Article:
BROWSE THE NEW YORK TIMES OF TODAY WEDNESDAY 2 SEPTEMBER
- The president visits a tense Kenosha to support the police. He claims that there are "dark shadows" behind the disorder. Kenosha, Wisconsin, is the city where a few days ago a policeman shot 7 times in the back of a black man, Jacob Blake, who was returning to his car, sparking protest marches, riots and destruction. Trump hasn't even mentioned it, neither he nor his family (perhaps he had forgotten the name as it has happened before or perhaps he doesn't know that there are also things like compassion or empathy), but he only made the defense of the police. He said: “It's a dangerous job. But I have to tell the police this: the people of our country love you ”.
- Without aid, failures threaten Main Street. The second wave of the virus in the fall could be felt for years. There may be a number of small shop failures (those that form the "main streets" of all cities and towns) if there is not another government intervention. Tens of thousands of bars, restaurants and various shops have already closed, but many have survived only with the help of the government. Now that aid is running out, the probable closure of many "small" ones will give more and more space and strength to large companies and their chain stores.
- New York delays the opening of schools after a clash with the unions. Classes will start on September 21st instead of September 10th with many limitations and options due to the virus. It is the only one of the large school districts to reopen in an almost normal way, many others have opted for teaching only online or for a mixture of classrooms and online.
- The failed promise to fight domestic terrorism. The country's security ministry, created after the 2001 two-tower attack to defend the country from foreign terrorism, began a year ago an effort to combat domestic terrorism, fueled by far-right groups and clashes between demonstrators and anti-demonstrators. But he remained hidden in the bureaucracy and divisions of opinion at a high political level. However, a group within the ministry seems to be doing the opposite: instead of helping local authorities, they joined Trump in attacking mayors and governors and in deploying national troops against the advice of local authorities. Documents published last year point to white supremacists / fascists as the main cause, but do not overlook the danger emanating from Antifa, a loosely organized anti-fascist movement.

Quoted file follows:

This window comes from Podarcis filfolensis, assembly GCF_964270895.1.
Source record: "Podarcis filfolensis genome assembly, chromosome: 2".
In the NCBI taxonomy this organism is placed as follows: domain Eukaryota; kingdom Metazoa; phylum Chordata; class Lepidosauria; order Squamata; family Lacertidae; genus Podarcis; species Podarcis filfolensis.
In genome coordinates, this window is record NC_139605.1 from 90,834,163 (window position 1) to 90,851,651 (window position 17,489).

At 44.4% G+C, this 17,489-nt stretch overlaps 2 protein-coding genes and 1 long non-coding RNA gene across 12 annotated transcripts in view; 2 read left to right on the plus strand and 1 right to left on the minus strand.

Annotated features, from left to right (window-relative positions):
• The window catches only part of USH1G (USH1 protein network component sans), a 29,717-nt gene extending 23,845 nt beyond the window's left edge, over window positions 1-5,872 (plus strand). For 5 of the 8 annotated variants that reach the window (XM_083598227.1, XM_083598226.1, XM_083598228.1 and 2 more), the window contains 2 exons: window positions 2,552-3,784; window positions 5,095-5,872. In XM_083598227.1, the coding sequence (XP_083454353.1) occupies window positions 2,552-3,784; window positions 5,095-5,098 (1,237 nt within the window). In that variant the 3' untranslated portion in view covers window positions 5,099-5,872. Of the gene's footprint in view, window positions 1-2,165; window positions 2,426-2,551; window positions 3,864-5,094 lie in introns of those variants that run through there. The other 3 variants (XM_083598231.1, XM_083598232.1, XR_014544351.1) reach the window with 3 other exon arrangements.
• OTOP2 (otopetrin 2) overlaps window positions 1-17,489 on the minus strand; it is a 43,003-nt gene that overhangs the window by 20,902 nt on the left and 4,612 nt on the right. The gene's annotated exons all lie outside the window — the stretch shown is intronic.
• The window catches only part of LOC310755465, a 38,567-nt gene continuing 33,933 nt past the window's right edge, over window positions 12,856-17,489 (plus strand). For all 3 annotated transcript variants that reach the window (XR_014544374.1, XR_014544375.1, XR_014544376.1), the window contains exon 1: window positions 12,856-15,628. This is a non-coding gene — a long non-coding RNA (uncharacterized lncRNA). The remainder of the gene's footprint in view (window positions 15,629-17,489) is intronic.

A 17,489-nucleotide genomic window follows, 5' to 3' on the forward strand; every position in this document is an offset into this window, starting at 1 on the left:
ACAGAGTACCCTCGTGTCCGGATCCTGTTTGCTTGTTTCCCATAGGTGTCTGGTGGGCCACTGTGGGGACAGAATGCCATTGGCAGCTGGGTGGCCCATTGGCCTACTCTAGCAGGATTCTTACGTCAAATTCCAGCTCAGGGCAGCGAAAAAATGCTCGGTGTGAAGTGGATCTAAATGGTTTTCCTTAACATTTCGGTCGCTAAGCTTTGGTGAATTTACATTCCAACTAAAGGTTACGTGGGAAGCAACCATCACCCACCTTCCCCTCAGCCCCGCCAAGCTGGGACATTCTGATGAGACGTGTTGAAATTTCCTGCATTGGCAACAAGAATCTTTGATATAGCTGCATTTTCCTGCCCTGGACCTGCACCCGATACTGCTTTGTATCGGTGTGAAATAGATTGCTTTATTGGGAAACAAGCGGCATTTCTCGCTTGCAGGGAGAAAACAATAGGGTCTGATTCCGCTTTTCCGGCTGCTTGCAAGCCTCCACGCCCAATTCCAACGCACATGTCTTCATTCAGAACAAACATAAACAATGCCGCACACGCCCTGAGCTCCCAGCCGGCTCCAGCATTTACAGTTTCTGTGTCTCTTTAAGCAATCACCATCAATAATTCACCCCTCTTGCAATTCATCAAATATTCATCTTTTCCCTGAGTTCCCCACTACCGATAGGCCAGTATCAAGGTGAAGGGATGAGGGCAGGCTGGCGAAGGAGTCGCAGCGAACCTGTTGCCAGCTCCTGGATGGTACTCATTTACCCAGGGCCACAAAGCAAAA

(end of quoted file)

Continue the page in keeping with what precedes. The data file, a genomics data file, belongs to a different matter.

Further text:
- Home in the wilderness until the fury of the fire took him. Even for Last Chance, a mini-village in California of a hundred houses where locals saw their own wood and grow their own food, Tad Jones was particularly ascetic. He did not have and did not want to have either light or water. He had taken a vow of silence for decades, he knew all about nature and its secrets. If there was anyone who could save himself from a fire even out of control it was him. Yet no. The fire caught him while he was trying to escape in an old pickup truck and took it away.
- The return of the jaguars. Environmental activists have returned large predators to the wilds of Argentina to restore the entire ecosystem. But it is not easy.
- What must not be named. Putin has not publicly muttered the name of his main opponent in more than 20 years.
- Profit or service? Amtrak addresses a family problem. Leaders of Amtrak (New York's public transportation company) debate whether to act as a "for profit business" or as a government subsidized entity.
- Falsehood about democratic cities. Trump blames Democratic mayors for many things, giving them powers they don't have.
- The serenity now in liquidation. The stress caused by the epidemic has led to a super-sale of products for the head (apps, medicines, potions, and tinctures).
- Coming soon. Or maybe not. How do you plan a theater season in the year of the coronavirus? "Our contingency plans also have contingency plans," an art director said.